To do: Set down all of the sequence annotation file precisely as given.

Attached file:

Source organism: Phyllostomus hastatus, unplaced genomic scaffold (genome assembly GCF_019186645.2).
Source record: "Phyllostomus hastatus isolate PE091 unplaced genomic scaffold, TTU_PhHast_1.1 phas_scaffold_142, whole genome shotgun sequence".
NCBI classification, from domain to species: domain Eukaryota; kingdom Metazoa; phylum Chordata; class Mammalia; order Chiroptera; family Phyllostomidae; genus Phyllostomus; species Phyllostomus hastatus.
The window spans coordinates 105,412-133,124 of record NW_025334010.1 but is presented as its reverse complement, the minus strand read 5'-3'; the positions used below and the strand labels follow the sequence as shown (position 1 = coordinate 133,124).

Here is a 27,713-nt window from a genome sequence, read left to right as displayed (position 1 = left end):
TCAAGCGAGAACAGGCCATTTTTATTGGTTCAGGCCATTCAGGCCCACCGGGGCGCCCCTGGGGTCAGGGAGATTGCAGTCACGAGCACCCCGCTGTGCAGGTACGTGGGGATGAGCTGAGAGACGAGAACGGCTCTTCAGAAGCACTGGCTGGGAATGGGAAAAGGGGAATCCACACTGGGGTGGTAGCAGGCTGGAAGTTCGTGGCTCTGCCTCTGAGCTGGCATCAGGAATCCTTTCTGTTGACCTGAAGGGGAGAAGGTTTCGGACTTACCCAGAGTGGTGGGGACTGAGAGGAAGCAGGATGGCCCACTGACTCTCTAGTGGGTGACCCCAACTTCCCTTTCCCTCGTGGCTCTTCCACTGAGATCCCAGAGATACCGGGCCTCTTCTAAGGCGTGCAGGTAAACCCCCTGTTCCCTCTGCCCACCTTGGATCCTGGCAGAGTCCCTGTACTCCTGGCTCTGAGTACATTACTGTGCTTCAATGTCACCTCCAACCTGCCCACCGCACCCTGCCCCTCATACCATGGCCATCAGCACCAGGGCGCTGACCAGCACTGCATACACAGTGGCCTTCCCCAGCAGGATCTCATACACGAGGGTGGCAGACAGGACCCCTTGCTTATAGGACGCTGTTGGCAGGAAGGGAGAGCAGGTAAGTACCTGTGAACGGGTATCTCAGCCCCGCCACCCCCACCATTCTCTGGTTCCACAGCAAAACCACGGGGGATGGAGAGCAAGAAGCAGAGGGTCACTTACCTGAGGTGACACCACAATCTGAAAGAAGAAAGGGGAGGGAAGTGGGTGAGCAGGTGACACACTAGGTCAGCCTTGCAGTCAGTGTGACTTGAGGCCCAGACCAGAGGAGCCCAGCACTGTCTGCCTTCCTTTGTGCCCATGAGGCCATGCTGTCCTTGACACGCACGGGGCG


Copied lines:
Source organism: Phyllostomus hastatus, unplaced genomic scaffold (genome assembly GCF_019186645.2).
Source record: "Phyllostomus hastatus isolate PE091 unplaced genomic scaffold, TTU_PhHast_1.1 phas_scaffold_142, whole genome shotgun sequence".
NCBI classification, from domain to species: domain Eukaryota; kingdom Metazoa; phylum Chordata; class Mammalia; order Chiroptera; family Phyllostomidae; genus Phyllostomus; species Phyllostomus hastatus.
The window spans coordinates 105,412-133,124 of record NW_025334010.1 but is presented as its reverse complement, the minus strand read 5'-3'; the positions used below and the strand labels follow the sequence as shown (position 1 = coordinate 133,124).

Here is a 27,713-nt window from a genome sequence, read left to right as displayed (position 1 = left end):
TCAAGCGAGAACAGGCCATTTTTATTGGTTCAGGCCATTCAGGCCCACCGGGGCGCCCCTGGGGTCAGGGAGATTGCAGTCACGAGCACCCCGCTGTGCAGGTACGTGGGGATGAGCTGAGAGACGAGAACGGCTCTTCAGAAGCACTGGCTGGGAATGGGAAAAGGGGAATCCACACTGGGGTGGTAGCAGGCTGGAAGTTCGTGGCTCTGCCTCTGAGCTGGCATCAGGAATCCTTTCTGTTGACCTGAAGGGGAGAAGGTTTCGGACTTACCCAGAGTGGTGGGGACTGAGAGGAAGCAGGATGGCCCACTGACTCTCTAGTGGGTGACCCCAACTTCCCTTTCCCTCGTGGCTCTTCCACTGAGATCCCAGAGATACCGGGCCTCTTCTAAGGCGTGCAGGTAAACCCCCTGTTCCCTCTGCCCACCTTGGATCCTGGCAGAGTCCCTGTACTCCTGGCTCTGAGTACATTACTGTGCTTCAATGTCACCTCCAACCTGCCCACCGCACCCTGCCCCTCATACCATGGCCATCAGCACCAGGGCGCTGACCAGCACTGCATACACAGTGGCCTTCCCCAGCAGGATCTCATACACGAGGGTGGCAGACAGGACCCCTTGCTTATAGGACGCTGTTGGCAGGAAGGGAGAGCAGGTAAGTACCTGTGAACGGGTATCTCAGCCCCGCCACCCCCACCATTCTCTGGTTCCACAGCAAAACCACGGGGGATGGAGAGCAAGAAGCAGAGGGTCACTTACCTGAGGTGACACCACAATCTGAAAGAAGAAAGGGGAGGGAAGTGGGTGAGCAGGTGACACACTAGGTCAGCCTTGCAGTCAGTGTGACTTGAGGCCCAGACCAGAGGAGCCCAGCACTGTCTGCCTTCCTTTGTGCCCATGAGGCCATGCTGTCCTTGACACGCACGGGGCG